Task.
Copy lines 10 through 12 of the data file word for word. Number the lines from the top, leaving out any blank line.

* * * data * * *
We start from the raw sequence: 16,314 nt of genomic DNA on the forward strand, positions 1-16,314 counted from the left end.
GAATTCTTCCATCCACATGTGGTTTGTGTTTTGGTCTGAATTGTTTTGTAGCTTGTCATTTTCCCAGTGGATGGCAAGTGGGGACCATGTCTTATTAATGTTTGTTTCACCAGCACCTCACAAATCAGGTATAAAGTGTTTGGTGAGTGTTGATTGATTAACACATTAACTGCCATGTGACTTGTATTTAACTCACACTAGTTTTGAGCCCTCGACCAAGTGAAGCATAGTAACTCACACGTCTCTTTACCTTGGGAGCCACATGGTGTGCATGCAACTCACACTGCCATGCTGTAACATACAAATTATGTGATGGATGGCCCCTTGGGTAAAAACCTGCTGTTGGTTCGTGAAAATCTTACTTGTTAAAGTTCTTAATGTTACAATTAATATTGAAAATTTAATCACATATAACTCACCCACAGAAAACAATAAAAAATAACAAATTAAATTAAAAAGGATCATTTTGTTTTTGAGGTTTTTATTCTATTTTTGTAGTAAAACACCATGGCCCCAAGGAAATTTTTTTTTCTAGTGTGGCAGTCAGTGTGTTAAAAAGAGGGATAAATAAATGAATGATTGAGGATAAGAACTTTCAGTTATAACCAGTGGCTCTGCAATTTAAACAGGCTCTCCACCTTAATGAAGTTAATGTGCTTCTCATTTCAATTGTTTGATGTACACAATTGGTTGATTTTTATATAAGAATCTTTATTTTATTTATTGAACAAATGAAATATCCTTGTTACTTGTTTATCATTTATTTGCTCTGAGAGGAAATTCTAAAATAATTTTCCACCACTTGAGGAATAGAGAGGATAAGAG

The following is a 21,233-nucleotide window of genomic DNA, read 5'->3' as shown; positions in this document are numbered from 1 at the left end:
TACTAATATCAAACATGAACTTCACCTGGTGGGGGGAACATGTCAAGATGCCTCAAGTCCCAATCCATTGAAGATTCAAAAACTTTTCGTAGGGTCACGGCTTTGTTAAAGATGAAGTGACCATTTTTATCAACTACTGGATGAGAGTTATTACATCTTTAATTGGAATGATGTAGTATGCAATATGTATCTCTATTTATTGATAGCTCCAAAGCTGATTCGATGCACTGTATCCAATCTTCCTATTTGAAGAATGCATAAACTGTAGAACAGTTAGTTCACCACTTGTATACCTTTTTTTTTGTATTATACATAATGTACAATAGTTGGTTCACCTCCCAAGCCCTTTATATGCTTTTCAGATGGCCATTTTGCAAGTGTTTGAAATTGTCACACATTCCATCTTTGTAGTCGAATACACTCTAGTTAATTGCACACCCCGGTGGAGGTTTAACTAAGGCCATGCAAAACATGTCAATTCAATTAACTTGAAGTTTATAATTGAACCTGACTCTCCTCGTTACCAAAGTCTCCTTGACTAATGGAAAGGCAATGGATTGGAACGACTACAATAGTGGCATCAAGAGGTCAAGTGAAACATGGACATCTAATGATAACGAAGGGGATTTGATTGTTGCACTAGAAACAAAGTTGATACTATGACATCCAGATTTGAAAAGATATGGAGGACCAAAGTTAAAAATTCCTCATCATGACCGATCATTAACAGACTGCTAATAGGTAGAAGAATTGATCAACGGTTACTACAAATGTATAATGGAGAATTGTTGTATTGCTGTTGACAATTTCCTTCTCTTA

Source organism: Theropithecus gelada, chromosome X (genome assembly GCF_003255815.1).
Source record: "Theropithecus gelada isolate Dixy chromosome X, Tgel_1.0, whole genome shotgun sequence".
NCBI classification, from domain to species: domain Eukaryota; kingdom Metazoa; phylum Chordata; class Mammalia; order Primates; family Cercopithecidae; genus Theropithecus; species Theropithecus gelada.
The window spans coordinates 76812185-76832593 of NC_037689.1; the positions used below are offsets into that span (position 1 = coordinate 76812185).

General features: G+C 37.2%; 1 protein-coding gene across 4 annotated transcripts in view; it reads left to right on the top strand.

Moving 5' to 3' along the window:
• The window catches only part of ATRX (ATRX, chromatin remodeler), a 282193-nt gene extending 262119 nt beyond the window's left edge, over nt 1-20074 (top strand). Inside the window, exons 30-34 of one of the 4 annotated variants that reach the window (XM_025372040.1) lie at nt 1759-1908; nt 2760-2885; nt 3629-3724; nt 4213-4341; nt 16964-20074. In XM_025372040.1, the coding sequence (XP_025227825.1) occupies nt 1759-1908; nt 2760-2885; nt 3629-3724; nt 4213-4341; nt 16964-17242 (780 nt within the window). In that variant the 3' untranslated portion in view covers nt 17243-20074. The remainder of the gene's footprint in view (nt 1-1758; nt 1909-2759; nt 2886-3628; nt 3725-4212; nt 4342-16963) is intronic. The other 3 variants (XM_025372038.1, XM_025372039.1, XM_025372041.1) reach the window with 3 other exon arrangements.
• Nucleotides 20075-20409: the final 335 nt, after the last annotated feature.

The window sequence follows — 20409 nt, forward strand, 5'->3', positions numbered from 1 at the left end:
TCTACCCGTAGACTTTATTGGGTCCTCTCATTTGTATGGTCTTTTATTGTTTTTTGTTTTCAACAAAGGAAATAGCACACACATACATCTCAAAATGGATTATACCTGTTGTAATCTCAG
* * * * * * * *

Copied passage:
Moving 5' to 3' along the window:
• The window catches only part of ATRX (ATRX, chromatin remodeler), a 282193-nt gene extending 262119 nt beyond the window's left edge, over nt 1-20074 (top strand). Inside the window, exons 30-34 of one of the 4 annotated variants that reach the window (XM_025372040.1) lie at nt 1759-1908; nt 2760-2885; nt 3629-3724; nt 4213-4341; nt 16964-20074. In XM_025372040.1, the coding sequence (XP_025227825.1) occupies nt 1759-1908; nt 2760-2885; nt 3629-3724; nt 4213-4341; nt 16964-17242 (780 nt within the window). In that variant the 3' untranslated portion in view covers nt 17243-20074. The remainder of the gene's footprint in view (nt 1-1758; nt 1909-2759; nt 2886-3628; nt 3725-4212; nt 4342-16963) is intronic. The other 3 variants (XM_025372038.1, XM_025372039.1, XM_025372041.1) reach the window with 3 other exon arrangements.
• Nucleotides 20075-20409: the final 335 nt, after the last annotated feature.